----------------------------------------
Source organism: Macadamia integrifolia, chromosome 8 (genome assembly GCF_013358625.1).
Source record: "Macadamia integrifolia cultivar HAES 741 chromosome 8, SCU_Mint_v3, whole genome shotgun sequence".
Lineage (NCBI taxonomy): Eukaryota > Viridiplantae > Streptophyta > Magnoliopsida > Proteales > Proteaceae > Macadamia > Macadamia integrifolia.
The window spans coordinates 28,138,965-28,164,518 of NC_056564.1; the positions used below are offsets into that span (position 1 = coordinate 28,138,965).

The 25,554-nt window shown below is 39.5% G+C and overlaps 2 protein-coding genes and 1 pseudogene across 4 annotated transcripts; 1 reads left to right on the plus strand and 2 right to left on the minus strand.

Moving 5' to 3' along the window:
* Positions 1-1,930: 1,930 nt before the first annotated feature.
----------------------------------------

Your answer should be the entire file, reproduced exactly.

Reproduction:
Source organism: Macadamia integrifolia, chromosome 8 (genome assembly GCF_013358625.1).
Source record: "Macadamia integrifolia cultivar HAES 741 chromosome 8, SCU_Mint_v3, whole genome shotgun sequence".
Lineage (NCBI taxonomy): Eukaryota > Viridiplantae > Streptophyta > Magnoliopsida > Proteales > Proteaceae > Macadamia > Macadamia integrifolia.
The window spans coordinates 28,138,965-28,164,518 of NC_056564.1; the positions used below are offsets into that span (position 1 = coordinate 28,138,965).

The 25,554-nt window shown below is 39.5% G+C and overlaps 2 protein-coding genes and 1 pseudogene across 4 annotated transcripts; 1 reads left to right on the plus strand and 2 right to left on the minus strand.

Moving 5' to 3' along the window:
* Positions 1-1,930: 1,930 nt before the first annotated feature.